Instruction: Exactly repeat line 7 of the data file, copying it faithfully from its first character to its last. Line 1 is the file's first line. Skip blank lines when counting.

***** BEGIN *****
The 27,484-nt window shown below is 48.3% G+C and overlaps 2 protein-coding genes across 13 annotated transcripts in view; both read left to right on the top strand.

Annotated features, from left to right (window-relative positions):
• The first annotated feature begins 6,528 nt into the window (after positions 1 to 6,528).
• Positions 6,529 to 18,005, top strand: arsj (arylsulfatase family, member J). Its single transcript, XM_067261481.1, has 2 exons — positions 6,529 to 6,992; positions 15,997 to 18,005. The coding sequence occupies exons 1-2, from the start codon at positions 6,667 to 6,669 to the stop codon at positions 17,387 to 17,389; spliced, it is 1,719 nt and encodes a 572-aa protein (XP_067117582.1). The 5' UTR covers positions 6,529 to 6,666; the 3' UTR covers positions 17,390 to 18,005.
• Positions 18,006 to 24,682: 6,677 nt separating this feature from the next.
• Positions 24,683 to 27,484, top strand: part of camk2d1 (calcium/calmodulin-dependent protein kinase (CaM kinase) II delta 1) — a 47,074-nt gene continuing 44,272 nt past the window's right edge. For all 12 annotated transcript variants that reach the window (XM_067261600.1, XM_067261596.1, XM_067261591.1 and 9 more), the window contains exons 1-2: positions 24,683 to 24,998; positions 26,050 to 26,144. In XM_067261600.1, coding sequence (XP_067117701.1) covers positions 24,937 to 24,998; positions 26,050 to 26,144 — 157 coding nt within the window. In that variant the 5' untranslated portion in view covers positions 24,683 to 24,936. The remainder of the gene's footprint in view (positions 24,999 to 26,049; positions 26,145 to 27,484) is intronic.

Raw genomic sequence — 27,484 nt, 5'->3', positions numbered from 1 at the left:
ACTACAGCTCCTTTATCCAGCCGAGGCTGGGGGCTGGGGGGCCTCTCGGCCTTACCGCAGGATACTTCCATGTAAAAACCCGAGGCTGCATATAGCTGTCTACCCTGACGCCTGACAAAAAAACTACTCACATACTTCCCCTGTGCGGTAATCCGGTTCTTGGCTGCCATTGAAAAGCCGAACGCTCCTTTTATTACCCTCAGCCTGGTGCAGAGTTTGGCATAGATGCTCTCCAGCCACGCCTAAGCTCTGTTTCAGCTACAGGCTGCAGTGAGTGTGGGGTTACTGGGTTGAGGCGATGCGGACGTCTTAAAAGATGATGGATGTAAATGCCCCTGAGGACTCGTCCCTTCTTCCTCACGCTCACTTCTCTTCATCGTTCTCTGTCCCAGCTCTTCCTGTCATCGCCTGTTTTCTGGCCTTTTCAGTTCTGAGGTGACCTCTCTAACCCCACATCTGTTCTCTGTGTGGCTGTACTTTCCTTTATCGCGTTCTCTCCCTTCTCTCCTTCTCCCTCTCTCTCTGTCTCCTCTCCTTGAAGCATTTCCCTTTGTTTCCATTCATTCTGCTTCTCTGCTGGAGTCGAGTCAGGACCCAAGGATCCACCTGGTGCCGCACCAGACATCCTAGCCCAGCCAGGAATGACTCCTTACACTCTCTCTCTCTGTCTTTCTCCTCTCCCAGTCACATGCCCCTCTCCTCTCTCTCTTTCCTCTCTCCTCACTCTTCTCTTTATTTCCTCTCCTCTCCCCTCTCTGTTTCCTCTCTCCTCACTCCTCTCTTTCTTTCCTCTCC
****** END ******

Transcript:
Raw genomic sequence — 27,484 nt, 5'->3', positions numbered from 1 at the left: